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The disconnect between what we generally perceive to be the longest lived, and presumably healthiest generation, and the reality of the toll that obesity is taking on their health is important to quantify, says King. It may be that public health campaigns to encourage more physical activity, or improved eating habits, are not effective enough against the counter-advertising of unhealthy foods high is salt, fat and sugar. Either way, dispelling the myth of health could be an important step in shrinking the gap between reality and belief when it comes to the biggest generation.

8 comments
Chronojourner
Chronojourner

Two points:  First, when most baby boomers were born, America had tghe highest fat content in its diet than any nation in history.  While many baby boomers have changed their dietary habits, I suspect that this early fat intake in the formative years has something to do with it.  Second, I wonder when and how the baby boom got redefined.  When I was growing up the baby boom dated from 1942 to 1964, not 1946 to 1964.  The change seems to have occurred sometime in the 1990s or ealy 2000s, but it you like at the actual birth statistics, the spike in births began almost exactly nine months after Pearl Harbour (i.e., 1942).  It kind of erks me that they've changed it to reflect the end of the war rather than when births actually began to spike.

snewsom2997
snewsom2997

The fact is a lot of the medicine and healthcare today, doesn't fix anything, it just fills an existing hole, and makes new holes. All we are doing is keeping people alive until enough of their bodily systems up and fail that they die. The sad fact is these people and all people are going to die anyway, another sad fact is that the choice is to go out in a blaze of glory or rot in a bed bankrupt. Those should be individual choices, paid for by individual productivity. The boomers through Medicare, want more than they paid in themselves, and more than their kids and grandkids will be willing to pay. The will get to live the life, with the genetics they were born with, no more no less, for some that is a few minutes for others it is 120 years, humans don't get to individual make that call, and the government cannot change the result.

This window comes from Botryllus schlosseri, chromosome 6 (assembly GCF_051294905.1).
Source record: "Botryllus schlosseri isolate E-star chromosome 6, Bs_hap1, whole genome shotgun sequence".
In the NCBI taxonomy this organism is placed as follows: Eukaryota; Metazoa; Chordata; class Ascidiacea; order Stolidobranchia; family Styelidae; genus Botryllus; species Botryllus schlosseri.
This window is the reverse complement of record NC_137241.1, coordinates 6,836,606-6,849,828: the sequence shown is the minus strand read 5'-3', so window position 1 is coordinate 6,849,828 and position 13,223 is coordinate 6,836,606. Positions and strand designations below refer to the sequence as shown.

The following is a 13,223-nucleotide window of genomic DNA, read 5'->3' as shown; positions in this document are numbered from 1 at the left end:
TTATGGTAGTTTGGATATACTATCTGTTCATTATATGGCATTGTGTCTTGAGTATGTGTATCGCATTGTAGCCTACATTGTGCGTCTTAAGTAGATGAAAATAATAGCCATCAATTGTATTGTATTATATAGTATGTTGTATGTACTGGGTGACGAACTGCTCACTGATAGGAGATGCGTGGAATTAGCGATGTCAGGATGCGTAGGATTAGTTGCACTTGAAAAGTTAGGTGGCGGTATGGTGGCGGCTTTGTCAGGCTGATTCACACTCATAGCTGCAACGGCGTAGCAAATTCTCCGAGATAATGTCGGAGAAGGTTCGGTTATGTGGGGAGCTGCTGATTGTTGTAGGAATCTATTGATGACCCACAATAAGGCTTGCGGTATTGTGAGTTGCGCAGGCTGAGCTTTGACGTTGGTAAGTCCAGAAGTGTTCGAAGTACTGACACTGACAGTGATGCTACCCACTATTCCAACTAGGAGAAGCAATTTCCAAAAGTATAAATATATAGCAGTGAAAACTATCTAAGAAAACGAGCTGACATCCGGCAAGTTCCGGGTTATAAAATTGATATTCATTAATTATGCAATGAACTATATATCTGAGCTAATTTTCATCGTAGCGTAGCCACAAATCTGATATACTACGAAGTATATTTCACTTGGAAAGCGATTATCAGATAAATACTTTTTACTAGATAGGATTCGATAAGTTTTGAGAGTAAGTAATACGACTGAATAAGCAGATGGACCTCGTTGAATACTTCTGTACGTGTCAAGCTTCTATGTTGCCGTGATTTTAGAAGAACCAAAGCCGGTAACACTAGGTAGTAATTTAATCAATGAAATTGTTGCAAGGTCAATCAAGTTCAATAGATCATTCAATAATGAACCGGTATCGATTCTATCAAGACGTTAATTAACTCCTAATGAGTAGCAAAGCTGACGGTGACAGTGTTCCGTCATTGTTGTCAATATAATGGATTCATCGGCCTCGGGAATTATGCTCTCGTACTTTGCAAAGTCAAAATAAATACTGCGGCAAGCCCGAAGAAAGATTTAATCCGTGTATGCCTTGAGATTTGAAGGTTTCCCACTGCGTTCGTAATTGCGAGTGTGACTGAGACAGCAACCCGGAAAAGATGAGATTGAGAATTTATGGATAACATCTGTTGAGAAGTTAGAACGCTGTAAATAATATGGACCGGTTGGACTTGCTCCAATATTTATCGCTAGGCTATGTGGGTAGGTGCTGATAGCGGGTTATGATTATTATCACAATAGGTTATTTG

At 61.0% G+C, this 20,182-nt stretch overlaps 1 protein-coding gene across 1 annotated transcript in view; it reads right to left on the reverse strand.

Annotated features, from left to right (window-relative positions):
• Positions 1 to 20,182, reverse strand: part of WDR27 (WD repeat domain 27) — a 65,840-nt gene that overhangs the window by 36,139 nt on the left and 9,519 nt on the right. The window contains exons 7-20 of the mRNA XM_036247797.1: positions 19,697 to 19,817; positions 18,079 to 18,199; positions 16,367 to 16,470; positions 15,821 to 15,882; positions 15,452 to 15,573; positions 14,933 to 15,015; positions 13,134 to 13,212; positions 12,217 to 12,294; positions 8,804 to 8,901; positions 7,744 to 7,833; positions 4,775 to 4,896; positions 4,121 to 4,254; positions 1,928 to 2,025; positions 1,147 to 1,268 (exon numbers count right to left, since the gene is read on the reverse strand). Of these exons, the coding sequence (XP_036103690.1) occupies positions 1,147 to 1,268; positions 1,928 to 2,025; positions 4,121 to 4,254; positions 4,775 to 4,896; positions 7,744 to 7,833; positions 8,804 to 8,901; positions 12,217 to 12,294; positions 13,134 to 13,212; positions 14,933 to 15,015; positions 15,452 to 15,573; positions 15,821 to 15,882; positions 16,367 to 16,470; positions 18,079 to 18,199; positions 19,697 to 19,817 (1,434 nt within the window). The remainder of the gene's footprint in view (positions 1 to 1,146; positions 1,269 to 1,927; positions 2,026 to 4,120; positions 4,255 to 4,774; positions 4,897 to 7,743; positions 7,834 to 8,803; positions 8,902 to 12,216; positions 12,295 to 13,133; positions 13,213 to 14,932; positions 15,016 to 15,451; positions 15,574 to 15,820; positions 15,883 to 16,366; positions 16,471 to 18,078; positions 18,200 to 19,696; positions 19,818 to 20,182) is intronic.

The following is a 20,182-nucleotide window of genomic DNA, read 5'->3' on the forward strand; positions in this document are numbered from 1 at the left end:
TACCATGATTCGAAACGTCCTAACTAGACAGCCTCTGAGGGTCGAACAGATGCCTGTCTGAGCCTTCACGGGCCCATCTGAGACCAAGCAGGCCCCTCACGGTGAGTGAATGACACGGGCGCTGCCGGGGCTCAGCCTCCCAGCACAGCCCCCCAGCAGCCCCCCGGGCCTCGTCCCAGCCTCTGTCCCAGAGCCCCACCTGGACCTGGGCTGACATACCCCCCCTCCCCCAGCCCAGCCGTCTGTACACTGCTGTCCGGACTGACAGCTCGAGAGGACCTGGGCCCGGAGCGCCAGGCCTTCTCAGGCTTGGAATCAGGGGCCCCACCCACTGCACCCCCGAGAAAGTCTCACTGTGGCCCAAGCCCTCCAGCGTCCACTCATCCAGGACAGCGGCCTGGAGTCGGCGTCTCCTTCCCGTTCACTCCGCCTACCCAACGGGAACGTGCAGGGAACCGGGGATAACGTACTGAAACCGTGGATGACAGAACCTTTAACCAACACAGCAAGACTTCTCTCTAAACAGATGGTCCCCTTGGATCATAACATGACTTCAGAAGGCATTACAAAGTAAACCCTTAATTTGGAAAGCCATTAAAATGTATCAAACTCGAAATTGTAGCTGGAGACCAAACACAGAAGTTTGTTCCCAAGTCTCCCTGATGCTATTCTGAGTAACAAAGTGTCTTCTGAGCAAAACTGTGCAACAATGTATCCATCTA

sixtymile
sixtymile

Hey, you-all statistical geniuses out there! Medical technology that keeps more people alive longer doesn't make them healthier. It does add a number to the sample population who are not healthy and wouldn't otherwise still be living.

marvinlzinn
marvinlzinn

This report is no surprise. (I am 67). 

Yes, we have superior medical care for most things, but too many drugs with side effects, (A patient just wants a pill to solve the problem he caused.) The worst is "fast food", the exact cause of the most serious disease we have.

(If I believed doctors I would have already been dead three times.)

 marvin



lindsaygray
lindsaygray

What's new in the past 50 or 60 years. Two things: addictive TV watching, and junk food.

A doctor once told me that what is bankrupting the health system is the modern advent of BP drugs and blood thinners. Pump those into a creaky, heart-diseased 70 or 80 year old and they will go on another 10 years — but at what cost? and with what quality of life?

The solution to ill-health is simple: More exercise, and an intelligent, healthy diet.


StephenHauer
StephenHauer

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Doggy GOO builds Tolerance to Enviro via a Sublingual Peanut Butter Treat.